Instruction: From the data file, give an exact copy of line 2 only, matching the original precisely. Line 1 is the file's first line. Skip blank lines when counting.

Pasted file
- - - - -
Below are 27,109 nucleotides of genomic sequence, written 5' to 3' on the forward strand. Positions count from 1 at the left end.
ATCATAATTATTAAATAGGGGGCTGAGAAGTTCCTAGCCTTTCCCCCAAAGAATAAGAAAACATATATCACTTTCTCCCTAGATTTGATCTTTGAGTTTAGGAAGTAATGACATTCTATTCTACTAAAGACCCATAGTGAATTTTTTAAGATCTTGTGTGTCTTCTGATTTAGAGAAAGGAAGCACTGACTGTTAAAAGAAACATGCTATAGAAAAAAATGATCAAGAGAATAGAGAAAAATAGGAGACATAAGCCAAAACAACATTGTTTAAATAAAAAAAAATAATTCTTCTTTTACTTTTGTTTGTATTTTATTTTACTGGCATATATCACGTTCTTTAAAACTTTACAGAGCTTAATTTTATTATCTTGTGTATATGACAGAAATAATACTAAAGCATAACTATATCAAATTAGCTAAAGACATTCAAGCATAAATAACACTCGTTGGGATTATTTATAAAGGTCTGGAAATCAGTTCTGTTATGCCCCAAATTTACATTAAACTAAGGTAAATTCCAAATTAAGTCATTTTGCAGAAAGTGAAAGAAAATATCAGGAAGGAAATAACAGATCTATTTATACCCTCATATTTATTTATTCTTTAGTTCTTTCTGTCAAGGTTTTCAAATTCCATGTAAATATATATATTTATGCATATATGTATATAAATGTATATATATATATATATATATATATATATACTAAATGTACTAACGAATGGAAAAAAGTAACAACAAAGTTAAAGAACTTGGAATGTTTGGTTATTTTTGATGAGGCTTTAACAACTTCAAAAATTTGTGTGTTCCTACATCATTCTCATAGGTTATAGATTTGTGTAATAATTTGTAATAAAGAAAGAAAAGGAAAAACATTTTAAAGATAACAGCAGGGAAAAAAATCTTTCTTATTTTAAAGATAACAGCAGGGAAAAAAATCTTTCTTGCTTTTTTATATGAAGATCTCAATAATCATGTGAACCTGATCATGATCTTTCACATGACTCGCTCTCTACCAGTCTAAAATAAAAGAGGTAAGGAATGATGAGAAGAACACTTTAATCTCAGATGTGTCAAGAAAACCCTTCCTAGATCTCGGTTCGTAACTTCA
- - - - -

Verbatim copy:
ATCATAATTATTAAATAGGGGGCTGAGAAGTTCCTAGCCTTTCCCCCAAAGAATAAGAAAACATATATCACTTTCTCCCTAGATTTGATCTTTGAGTTTAGGAAGTAATGACATTCTATTCTACTAAAGACCCATAGTGAATTTTTTAAGATCTTGTGTGTCTTCTGATTTAGAGAAAGGAAGCACTGACTGTTAAAAGAAACATGCTATAGAAAAAAATGATCAAGAGAATAGAGAAAAATAGGAGACATAAGCCAAAACAACATTGTTTAAATAAAAAAAAATAATTCTTCTTTTACTTTTGTTTGTATTTTATTTTACTGGCATATATCACGTTCTTTAAAACTTTACAGAGCTTAATTTTATTATCTTGTGTATATGACAGAAATAATACTAAAGCATAACTATATCAAATTAGCTAAAGACATTCAAGCATAAATAACACTCGTTGGGATTATTTATAAAGGTCTGGAAATCAGTTCTGTTATGCCCCAAATTTACATTAAACTAAGGTAAATTCCAAATTAAGTCATTTTGCAGAAAGTGAAAGAAAATATCAGGAAGGAAATAACAGATCTATTTATACCCTCATATTTATTTATTCTTTAGTTCTTTCTGTCAAGGTTTTCAAATTCCATGTAAATATATATATTTATGCATATATGTATATAAATGTATATATATATATATATATATATATATATACTAAATGTACTAACGAATGGAAAAAAGTAACAACAAAGTTAAAGAACTTGGAATGTTTGGTTATTTTTGATGAGGCTTTAACAACTTCAAAAATTTGTGTGTTCCTACATCATTCTCATAGGTTATAGATTTGTGTAATAATTTGTAATAAAGAAAGAAAAGGAAAAACATTTTAAAGATAACAGCAGGGAAAAAAATCTTTCTTATTTTAAAGATAACAGCAGGGAAAAAAATCTTTCTTGCTTTTTTATATGAAGATCTCAATAATCATGTGAACCTGATCATGATCTTTCACATGACTCGCTCTCTACCAGTCTAAAATAAAAGAGGTAAGGAATGATGAGAAGAACACTTTAATCTCAGATGTGTCAAGAAAACCCTTCCTAGATCTCGGTTCGTAACTTCA